• The National Center for Complementary and Integrative Health (NCCIH) has studied curcumin for Alzheimer’s disease, rheumatoid arthritis, and prostate and colon cancer.Cognitune.com is another great resource we really like for more information on turmeric curcurmin benefits too.  Check it out and I’m sure you’ll agree.One final caution. Don’t mix supplements of any kind with drugs as so little is known about potential interactions. As always, be sure your physicians know what for, and why you may be using turmeric, cucurmin or any supplement or diets.Here is the Phyto-Curcurmin we have used for years in pain and neuropathy patients, and also as a digestive aid  with great results.Let us know your experience in Reception Room or here on Facebook!

 

 

The post What About Turmeric? appeared first on Blending Holistic & Conventional Care for Neuropathy, Chronic Pain & Illness.

What Causes Neuropathy?

Are you recently diagnosed and wondering what causes neuropathy? If so, you are not alone. According to multiple sources, over 20 million people in the United states suffer with neuropathy. An estimated 60-70% of all diabetics eventually suffer with some neuropathy. Since diabetes is one of the most prevalent disease processes affecting 29 million plus Americans, neuropathy pain will continue being a major problem.

Diabetes is a big contributor to the neuropathy population, but it’s not alone. For instance, chemotherapy and toxin induced neuropathy. But, there are many others. Here are just a few of the other possible causes of neuropathy pain:

  • autoimmune disorders
  • vascular problems (poor blood flow)
  • some infections and viruses
  • nerve pressure from swollen tissues secondary to hormonal imbalances, tumors, etc.
  • physical injury
  • diabetes
  • chemotherapy
  • toxins
  • and more

How to Treat the Multiple Causes of Neuropathy

As you can see, it’s not a simple question about what causes neuropathy. Though, there are many causes, the symptoms and treatments are similar, but not exactly the same. Our NeuropathyDR treatment centers treat each patient as the individual they are.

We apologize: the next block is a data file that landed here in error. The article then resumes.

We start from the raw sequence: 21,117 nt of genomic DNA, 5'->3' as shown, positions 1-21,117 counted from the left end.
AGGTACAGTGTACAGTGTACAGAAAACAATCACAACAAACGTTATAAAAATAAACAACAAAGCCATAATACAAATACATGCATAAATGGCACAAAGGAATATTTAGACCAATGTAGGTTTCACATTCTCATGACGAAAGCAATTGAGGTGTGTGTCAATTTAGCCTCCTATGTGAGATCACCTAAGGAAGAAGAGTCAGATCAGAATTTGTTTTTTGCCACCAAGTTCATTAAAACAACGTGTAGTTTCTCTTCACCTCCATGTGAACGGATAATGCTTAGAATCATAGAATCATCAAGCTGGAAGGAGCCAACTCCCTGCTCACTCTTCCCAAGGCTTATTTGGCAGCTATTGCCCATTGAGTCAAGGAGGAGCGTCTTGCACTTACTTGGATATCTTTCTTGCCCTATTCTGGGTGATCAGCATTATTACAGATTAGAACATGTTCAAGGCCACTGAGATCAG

In order to assure patients are treated in the best possible way, each patient is evaluated on a case by case basis. Then, we act from all angles to minimize and control the neuropathy and its associated pain. Those treatments consist of options including neurostimulation, dietary changes, nutritional support, laser therapy, massage, physical therapy and more. Our highly trained team of providers put together just the right treatment plan for you.

We care for you, not just your neuropathy. It’s our mission to help our patients live a happier, healthier, fuller life. Our teams use a holistic approach to caring for the whole you.

Please join us here on Facebook to ask questions or just learn more.

Feel free to reach out to our team with any questions you may have. We will be here for you. Call today 339-793-8591 or email us, if you prefer at neuropathydoctor@gmail.com.

The post What Causes Neuropathy? appeared first on Blending Holistic & Conventional Care for Neuropathy, Chronic Pain & Illness.

Neuropathy Nutrition

One main factor in many cases of peripheral neuropathy is diet.  You probably know that neuropathy is linked to diabetes and other conditions where daily intake of sugars and nutrients is important, but your diet can also influence the condition of nerves in more direct ways, such as in cases where a nutritional deficiency is causing neuropathic damage. We call this Neuropathy Nutrition.

Perhaps the most common links between neuropathy and nutrition is a deficiency in B vitamins, particularly vitamin B-12.  Fight neuropathy by eating foods that are all high in B vitamins.  If you are a vegetarian or vegan, don’t worry!  There are plant foods that contain substantial amounts of B-12 (GREAT Reference HERE).

Vegetables are high in nutrients that have been shown to be effective treating neuropathy.  Additionally, if you suffer from diabetes, fresh produce can mellow your blood sugar levels.  If numbness or pain in your extremities is severe, keep pre-cut vegetables and limited fruits at the ready, so you don’t have to worry about the stress involved with preparing them! Just be careful of too much fruit sugars. This means a serving is 1/2 apple, banana, etc. Most non-starchy vegetables like greens and asparagus especially are great for most of us.